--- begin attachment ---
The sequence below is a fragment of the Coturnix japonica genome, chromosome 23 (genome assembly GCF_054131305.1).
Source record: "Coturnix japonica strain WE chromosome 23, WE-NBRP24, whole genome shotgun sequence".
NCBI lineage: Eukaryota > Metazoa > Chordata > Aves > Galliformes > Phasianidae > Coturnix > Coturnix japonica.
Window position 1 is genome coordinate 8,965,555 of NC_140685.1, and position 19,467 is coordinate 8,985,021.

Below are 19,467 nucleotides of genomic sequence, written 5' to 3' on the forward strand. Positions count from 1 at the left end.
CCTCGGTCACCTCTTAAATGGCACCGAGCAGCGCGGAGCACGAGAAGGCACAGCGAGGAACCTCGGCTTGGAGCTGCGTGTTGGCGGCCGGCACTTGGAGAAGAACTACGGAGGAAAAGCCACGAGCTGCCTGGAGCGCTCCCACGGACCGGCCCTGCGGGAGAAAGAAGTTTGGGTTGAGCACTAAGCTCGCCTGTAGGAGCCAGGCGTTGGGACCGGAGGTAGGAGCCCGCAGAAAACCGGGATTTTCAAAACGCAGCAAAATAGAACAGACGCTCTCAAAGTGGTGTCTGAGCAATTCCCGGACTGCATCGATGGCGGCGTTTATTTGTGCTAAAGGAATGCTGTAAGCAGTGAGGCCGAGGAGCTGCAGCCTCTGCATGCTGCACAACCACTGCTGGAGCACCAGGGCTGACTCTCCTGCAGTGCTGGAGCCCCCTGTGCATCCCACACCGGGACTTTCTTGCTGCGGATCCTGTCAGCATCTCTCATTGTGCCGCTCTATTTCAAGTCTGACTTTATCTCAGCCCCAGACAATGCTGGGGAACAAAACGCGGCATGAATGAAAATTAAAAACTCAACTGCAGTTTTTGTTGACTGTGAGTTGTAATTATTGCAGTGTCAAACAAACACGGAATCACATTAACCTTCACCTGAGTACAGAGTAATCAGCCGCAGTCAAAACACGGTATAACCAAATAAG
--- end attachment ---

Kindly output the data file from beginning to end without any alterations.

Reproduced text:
The sequence below is a fragment of the Coturnix japonica genome, chromosome 23 (genome assembly GCF_054131305.1).
Source record: "Coturnix japonica strain WE chromosome 23, WE-NBRP24, whole genome shotgun sequence".
NCBI lineage: Eukaryota > Metazoa > Chordata > Aves > Galliformes > Phasianidae > Coturnix > Coturnix japonica.
Window position 1 is genome coordinate 8,965,555 of NC_140685.1, and position 19,467 is coordinate 8,985,021.

Below are 19,467 nucleotides of genomic sequence, written 5' to 3' on the forward strand. Positions count from 1 at the left end.
CCTCGGTCACCTCTTAAATGGCACCGAGCAGCGCGGAGCACGAGAAGGCACAGCGAGGAACCTCGGCTTGGAGCTGCGTGTTGGCGGCCGGCACTTGGAGAAGAACTACGGAGGAAAAGCCACGAGCTGCCTGGAGCGCTCCCACGGACCGGCCCTGCGGGAGAAAGAAGTTTGGGTTGAGCACTAAGCTCGCCTGTAGGAGCCAGGCGTTGGGACCGGAGGTAGGAGCCCGCAGAAAACCGGGATTTTCAAAACGCAGCAAAATAGAACAGACGCTCTCAAAGTGGTGTCTGAGCAATTCCCGGACTGCATCGATGGCGGCGTTTATTTGTGCTAAAGGAATGCTGTAAGCAGTGAGGCCGAGGAGCTGCAGCCTCTGCATGCTGCACAACCACTGCTGGAGCACCAGGGCTGACTCTCCTGCAGTGCTGGAGCCCCCTGTGCATCCCACACCGGGACTTTCTTGCTGCGGATCCTGTCAGCATCTCTCATTGTGCCGCTCTATTTCAAGTCTGACTTTATCTCAGCCCCAGACAATGCTGGGGAACAAAACGCGGCATGAATGAAAATTAAAAACTCAACTGCAGTTTTTGTTGACTGTGAGTTGTAATTATTGCAGTGTCAAACAAACACGGAATCACATTAACCTTCACCTGAGTACAGAGTAATCAGCCGCAGTCAAAACACGGTATAACCAAATAAG